Srinivasan, Prakash (NIAID)
- In vitro data available
- In vivo data available (animal)
This technology relates to a malaria vaccine composed of a protein complex of Apical Membrane Antigen (AMA1) and rhoptry neck protein 2 (RON2) with an adjuvant. AMA1 is a crucial component of the Plasmodium invasion machinery and is a leading candidate for antimalarial vaccine development. AMA1-based vaccines have shown ability to block red cell invasion in in vitro assays, but protection has so far not translated to in vivo human infections. NIAID investigators have demonstrated that interaction between AMA1 and RON2 (or peptide thereof) is essential for malaria parasites to successfully enter human red blood cells (RBCs). Vaccination with un-complexed AMA1 and RON2 did not protect against lethal malaria. However, vaccination with a pre-formed AMA1-RON2 complex, highlighted in this technology, produced antibodies that protected against lethal malaria in an in vivo mouse model (P. yoelli) and blocked the entry of human malaria parasites into RBCs in vitro. Additionally, the inhibitory antibody response induced by the AMA1-RON2 complex was greater than AMA1 alone or when AMA1 and RON2 proteins were administered in a un-complexed form.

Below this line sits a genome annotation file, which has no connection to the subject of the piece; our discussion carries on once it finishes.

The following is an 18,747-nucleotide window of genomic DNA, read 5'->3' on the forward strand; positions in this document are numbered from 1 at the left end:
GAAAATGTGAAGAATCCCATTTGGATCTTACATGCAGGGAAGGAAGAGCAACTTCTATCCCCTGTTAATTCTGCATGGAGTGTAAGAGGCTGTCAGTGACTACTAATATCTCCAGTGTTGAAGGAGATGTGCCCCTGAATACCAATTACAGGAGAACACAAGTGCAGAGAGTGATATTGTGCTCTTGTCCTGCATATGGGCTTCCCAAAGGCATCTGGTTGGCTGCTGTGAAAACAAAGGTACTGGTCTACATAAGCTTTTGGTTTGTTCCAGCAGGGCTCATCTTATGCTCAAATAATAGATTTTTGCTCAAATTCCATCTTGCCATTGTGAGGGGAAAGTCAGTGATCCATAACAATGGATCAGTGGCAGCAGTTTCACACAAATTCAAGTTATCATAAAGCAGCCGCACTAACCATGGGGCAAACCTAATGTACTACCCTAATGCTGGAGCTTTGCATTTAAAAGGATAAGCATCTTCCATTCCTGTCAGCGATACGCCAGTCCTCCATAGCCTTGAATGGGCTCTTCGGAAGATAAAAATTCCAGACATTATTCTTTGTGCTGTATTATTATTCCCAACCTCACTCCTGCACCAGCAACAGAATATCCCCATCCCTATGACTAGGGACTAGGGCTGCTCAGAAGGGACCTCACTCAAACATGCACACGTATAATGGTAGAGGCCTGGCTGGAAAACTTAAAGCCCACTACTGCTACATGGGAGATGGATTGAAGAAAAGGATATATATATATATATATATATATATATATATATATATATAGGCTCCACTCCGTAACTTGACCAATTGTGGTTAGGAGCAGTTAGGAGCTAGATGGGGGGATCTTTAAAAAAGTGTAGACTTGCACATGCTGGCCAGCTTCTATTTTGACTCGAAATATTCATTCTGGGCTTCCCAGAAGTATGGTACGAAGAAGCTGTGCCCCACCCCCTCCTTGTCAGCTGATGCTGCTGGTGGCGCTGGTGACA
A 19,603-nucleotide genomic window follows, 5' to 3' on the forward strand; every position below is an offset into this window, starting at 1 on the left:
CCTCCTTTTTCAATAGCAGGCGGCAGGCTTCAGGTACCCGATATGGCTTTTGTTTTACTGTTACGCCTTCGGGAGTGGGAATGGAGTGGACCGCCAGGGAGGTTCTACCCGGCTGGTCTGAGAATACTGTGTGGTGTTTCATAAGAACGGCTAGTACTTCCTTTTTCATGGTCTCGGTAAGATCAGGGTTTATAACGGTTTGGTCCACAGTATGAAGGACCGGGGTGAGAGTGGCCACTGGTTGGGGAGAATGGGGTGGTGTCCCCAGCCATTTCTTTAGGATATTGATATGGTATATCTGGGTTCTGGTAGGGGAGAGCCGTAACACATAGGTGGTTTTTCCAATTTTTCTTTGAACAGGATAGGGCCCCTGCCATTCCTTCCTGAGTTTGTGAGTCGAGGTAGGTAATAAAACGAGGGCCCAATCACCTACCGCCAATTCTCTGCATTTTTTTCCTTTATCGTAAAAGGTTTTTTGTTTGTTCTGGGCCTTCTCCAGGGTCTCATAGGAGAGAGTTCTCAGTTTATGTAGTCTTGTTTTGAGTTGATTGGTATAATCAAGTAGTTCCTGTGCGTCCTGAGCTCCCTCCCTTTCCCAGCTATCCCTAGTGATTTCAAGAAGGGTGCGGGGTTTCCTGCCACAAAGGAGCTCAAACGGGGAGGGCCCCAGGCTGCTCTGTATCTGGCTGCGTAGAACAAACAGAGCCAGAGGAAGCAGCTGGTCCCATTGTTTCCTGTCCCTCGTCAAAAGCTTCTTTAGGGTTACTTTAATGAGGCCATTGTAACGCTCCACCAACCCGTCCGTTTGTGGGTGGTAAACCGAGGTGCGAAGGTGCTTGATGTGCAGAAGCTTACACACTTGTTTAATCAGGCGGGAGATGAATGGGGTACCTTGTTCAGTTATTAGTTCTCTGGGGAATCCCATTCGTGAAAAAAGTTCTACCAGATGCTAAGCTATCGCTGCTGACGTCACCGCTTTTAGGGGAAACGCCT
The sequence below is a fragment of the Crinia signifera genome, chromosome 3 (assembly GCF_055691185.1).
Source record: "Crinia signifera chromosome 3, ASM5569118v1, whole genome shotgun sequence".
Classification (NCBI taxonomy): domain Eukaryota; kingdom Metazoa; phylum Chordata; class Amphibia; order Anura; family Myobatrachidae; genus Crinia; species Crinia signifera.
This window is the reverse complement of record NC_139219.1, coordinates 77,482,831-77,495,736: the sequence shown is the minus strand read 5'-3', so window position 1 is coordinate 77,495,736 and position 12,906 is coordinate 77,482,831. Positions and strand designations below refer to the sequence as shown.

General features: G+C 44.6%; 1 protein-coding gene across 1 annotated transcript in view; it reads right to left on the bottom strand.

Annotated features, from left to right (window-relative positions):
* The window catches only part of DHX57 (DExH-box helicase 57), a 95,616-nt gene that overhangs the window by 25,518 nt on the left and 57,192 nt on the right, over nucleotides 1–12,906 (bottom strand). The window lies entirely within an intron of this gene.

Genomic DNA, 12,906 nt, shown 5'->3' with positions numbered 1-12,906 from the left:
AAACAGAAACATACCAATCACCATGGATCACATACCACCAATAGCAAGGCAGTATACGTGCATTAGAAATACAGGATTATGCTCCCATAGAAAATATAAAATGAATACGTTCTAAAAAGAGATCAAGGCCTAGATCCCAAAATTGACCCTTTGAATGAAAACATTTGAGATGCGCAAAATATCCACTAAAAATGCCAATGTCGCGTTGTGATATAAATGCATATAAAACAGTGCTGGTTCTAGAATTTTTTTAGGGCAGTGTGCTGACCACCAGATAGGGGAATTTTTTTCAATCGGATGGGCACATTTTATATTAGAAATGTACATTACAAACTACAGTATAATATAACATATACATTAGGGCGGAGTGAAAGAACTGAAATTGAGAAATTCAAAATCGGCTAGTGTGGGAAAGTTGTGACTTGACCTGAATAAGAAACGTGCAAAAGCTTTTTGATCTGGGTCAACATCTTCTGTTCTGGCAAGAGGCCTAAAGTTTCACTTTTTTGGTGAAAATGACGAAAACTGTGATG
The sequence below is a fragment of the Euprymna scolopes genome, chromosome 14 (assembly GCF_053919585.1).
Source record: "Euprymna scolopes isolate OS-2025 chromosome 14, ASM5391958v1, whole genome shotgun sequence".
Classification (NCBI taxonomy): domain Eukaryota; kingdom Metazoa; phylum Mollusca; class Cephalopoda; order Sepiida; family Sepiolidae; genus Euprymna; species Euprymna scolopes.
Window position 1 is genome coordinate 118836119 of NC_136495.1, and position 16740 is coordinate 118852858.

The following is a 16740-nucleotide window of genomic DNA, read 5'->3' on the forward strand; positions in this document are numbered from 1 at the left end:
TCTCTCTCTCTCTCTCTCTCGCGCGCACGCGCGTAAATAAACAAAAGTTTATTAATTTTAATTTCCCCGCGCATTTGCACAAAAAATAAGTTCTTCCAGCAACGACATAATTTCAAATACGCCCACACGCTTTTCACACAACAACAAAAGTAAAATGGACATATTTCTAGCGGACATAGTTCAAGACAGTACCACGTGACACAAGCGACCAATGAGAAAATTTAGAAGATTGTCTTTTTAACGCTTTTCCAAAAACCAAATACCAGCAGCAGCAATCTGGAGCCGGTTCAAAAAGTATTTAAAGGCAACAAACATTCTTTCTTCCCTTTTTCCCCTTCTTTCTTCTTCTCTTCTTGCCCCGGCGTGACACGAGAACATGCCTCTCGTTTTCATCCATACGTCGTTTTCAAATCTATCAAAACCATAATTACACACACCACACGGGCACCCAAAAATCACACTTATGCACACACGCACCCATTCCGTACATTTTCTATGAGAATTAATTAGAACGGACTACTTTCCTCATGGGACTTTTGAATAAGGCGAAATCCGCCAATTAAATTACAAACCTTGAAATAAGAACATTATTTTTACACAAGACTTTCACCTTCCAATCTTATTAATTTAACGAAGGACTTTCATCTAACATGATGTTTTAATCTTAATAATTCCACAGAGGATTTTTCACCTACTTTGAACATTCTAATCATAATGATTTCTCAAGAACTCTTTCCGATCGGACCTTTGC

Immunization using the AMA1-RON2 complex of this technology represents a candidate for an effective malaria vaccine against multiple Plasmodium species.
- Lower-cost malarial prevention for developing/developed countries